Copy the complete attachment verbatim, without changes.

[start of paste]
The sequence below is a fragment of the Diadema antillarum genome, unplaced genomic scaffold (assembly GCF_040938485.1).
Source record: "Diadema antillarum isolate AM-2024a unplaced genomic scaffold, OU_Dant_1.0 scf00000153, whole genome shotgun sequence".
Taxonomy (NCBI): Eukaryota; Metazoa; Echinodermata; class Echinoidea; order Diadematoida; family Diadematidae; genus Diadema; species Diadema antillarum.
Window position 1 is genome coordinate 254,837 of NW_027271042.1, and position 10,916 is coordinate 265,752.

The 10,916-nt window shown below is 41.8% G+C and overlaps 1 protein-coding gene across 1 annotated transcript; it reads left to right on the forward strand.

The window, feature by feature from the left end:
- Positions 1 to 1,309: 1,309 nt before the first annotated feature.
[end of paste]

The sequence below is a fragment of the Diadema antillarum genome, unplaced genomic scaffold (assembly GCF_040938485.1).
Source record: "Diadema antillarum isolate AM-2024a unplaced genomic scaffold, OU_Dant_1.0 scf00000153, whole genome shotgun sequence".
Taxonomy (NCBI): Eukaryota; Metazoa; Echinodermata; class Echinoidea; order Diadematoida; family Diadematidae; genus Diadema; species Diadema antillarum.
Window position 1 is genome coordinate 254,837 of NW_027271042.1, and position 10,916 is coordinate 265,752.

The 10,916-nt window shown below is 41.8% G+C and overlaps 1 protein-coding gene across 1 annotated transcript; it reads left to right on the forward strand.

The window, feature by feature from the left end:
- Positions 1 to 1,309: 1,309 nt before the first annotated feature.